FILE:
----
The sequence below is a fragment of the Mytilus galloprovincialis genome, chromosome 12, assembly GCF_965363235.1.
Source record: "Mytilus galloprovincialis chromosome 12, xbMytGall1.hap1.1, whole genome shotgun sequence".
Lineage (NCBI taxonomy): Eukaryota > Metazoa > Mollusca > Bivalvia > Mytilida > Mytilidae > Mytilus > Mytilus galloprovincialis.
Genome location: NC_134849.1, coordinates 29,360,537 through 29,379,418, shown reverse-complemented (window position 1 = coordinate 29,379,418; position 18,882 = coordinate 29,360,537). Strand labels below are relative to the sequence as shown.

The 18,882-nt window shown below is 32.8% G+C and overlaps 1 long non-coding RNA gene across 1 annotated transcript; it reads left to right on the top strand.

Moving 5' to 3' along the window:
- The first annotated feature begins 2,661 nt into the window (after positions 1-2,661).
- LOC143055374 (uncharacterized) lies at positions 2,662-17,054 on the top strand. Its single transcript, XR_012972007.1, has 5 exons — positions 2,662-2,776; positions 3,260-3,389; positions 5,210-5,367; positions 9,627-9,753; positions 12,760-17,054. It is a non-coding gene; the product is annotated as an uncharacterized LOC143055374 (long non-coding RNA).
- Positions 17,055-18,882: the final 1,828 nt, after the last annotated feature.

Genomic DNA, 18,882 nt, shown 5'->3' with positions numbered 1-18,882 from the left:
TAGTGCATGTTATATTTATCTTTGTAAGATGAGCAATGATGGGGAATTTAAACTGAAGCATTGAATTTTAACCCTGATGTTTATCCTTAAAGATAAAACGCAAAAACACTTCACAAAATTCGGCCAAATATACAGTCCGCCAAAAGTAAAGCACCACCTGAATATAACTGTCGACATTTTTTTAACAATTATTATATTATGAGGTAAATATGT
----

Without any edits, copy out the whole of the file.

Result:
The sequence below is a fragment of the Mytilus galloprovincialis genome, chromosome 12, assembly GCF_965363235.1.
Source record: "Mytilus galloprovincialis chromosome 12, xbMytGall1.hap1.1, whole genome shotgun sequence".
Lineage (NCBI taxonomy): Eukaryota > Metazoa > Mollusca > Bivalvia > Mytilida > Mytilidae > Mytilus > Mytilus galloprovincialis.
Genome location: NC_134849.1, coordinates 29,360,537 through 29,379,418, shown reverse-complemented (window position 1 = coordinate 29,379,418; position 18,882 = coordinate 29,360,537). Strand labels below are relative to the sequence as shown.

The 18,882-nt window shown below is 32.8% G+C and overlaps 1 long non-coding RNA gene across 1 annotated transcript; it reads left to right on the top strand.

Moving 5' to 3' along the window:
- The first annotated feature begins 2,661 nt into the window (after positions 1-2,661).
- LOC143055374 (uncharacterized) lies at positions 2,662-17,054 on the top strand. Its single transcript, XR_012972007.1, has 5 exons — positions 2,662-2,776; positions 3,260-3,389; positions 5,210-5,367; positions 9,627-9,753; positions 12,760-17,054. It is a non-coding gene; the product is annotated as an uncharacterized LOC143055374 (long non-coding RNA).
- Positions 17,055-18,882: the final 1,828 nt, after the last annotated feature.

Genomic DNA, 18,882 nt, shown 5'->3' with positions numbered 1-18,882 from the left:
TAGTGCATGTTATATTTATCTTTGTAAGATGAGCAATGATGGGGAATTTAAACTGAAGCATTGAATTTTAACCCTGATGTTTATCCTTAAAGATAAAACGCAAAAACACTTCACAAAATTCGGCCAAATATACAGTCCGCCAAAAGTAAAGCACCACCTGAATATAACTGTCGACATTTTTTTAACAATTATTATATTATGAGGTAAATATGT